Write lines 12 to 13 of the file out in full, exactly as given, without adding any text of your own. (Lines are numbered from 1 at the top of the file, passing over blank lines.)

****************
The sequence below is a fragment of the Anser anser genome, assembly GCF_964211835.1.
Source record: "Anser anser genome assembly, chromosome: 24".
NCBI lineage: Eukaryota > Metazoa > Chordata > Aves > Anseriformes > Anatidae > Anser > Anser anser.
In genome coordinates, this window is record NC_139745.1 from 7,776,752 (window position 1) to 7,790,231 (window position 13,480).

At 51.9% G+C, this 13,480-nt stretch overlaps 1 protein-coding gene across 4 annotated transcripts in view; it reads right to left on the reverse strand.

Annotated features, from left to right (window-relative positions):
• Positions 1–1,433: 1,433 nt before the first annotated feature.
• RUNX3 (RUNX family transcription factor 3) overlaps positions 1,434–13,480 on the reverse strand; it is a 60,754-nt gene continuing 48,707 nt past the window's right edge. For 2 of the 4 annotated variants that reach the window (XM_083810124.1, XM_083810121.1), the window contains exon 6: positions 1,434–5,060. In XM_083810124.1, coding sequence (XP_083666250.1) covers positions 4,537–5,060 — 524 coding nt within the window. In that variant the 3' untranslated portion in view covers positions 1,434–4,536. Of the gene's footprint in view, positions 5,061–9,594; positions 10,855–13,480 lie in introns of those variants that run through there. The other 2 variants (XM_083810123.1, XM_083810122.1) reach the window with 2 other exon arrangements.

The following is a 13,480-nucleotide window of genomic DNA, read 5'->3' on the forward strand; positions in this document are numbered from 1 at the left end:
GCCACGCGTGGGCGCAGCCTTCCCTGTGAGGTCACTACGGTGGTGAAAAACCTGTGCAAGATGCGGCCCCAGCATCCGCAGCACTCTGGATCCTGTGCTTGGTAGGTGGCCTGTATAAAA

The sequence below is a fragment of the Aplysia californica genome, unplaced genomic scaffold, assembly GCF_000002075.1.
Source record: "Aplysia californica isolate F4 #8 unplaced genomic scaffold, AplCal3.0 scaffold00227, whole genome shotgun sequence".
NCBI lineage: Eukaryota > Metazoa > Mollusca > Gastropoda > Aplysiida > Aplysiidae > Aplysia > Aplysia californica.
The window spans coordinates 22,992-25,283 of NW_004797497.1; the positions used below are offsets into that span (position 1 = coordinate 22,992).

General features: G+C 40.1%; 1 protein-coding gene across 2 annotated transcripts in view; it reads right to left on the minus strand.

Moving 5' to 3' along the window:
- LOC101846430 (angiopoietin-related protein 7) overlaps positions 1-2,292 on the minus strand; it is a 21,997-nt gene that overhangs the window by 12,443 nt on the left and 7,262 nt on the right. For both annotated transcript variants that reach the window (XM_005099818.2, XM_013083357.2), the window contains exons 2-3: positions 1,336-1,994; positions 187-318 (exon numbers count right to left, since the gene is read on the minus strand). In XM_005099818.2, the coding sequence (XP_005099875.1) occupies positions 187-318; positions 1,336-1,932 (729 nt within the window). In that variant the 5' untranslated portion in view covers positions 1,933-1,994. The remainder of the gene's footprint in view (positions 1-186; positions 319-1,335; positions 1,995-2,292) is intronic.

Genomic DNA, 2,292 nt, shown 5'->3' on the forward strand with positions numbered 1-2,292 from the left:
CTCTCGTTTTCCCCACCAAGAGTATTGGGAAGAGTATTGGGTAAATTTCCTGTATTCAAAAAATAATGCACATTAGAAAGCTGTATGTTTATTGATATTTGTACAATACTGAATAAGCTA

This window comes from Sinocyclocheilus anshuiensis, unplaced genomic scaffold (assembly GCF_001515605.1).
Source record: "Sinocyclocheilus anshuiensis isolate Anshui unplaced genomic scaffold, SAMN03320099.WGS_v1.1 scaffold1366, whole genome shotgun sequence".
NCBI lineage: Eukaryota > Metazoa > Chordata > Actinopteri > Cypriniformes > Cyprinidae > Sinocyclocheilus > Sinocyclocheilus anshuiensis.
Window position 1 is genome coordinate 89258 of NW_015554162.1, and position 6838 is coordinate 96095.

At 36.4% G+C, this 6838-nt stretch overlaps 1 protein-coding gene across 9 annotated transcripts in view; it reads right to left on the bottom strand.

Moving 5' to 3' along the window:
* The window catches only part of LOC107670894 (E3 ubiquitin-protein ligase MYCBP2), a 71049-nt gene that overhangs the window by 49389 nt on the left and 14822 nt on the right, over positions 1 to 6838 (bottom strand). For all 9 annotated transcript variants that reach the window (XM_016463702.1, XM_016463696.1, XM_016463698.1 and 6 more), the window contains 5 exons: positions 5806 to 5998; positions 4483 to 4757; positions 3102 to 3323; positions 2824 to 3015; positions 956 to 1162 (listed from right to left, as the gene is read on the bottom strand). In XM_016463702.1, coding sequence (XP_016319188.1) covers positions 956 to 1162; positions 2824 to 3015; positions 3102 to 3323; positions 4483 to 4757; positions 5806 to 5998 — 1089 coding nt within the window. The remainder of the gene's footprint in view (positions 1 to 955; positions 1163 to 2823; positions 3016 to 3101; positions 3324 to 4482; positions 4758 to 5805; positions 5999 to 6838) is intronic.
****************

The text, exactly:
Source record: "Aplysia californica isolate F4 #8 unplaced genomic scaffold, AplCal3.0 scaffold00227, whole genome shotgun sequence".
NCBI lineage: Eukaryota > Metazoa > Mollusca > Gastropoda > Aplysiida > Aplysiidae > Aplysia > Aplysia californica.